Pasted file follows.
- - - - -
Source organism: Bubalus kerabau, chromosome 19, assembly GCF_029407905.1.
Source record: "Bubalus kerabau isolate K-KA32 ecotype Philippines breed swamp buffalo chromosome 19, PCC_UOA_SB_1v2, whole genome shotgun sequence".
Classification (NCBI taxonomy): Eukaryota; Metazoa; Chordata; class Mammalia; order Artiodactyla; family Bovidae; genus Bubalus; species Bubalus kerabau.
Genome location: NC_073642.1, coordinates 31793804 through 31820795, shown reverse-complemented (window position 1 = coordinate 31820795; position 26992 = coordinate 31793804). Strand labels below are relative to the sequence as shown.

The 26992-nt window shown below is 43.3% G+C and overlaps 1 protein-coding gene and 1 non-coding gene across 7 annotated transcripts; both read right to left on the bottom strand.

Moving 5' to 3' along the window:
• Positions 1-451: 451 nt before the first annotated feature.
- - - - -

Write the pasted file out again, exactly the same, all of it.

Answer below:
Source organism: Bubalus kerabau, chromosome 19, assembly GCF_029407905.1.
Source record: "Bubalus kerabau isolate K-KA32 ecotype Philippines breed swamp buffalo chromosome 19, PCC_UOA_SB_1v2, whole genome shotgun sequence".
Classification (NCBI taxonomy): Eukaryota; Metazoa; Chordata; class Mammalia; order Artiodactyla; family Bovidae; genus Bubalus; species Bubalus kerabau.
Genome location: NC_073642.1, coordinates 31793804 through 31820795, shown reverse-complemented (window position 1 = coordinate 31820795; position 26992 = coordinate 31793804). Strand labels below are relative to the sequence as shown.

The 26992-nt window shown below is 43.3% G+C and overlaps 1 protein-coding gene and 1 non-coding gene across 7 annotated transcripts; both read right to left on the bottom strand.

Moving 5' to 3' along the window:
• Positions 1-451: 451 nt before the first annotated feature.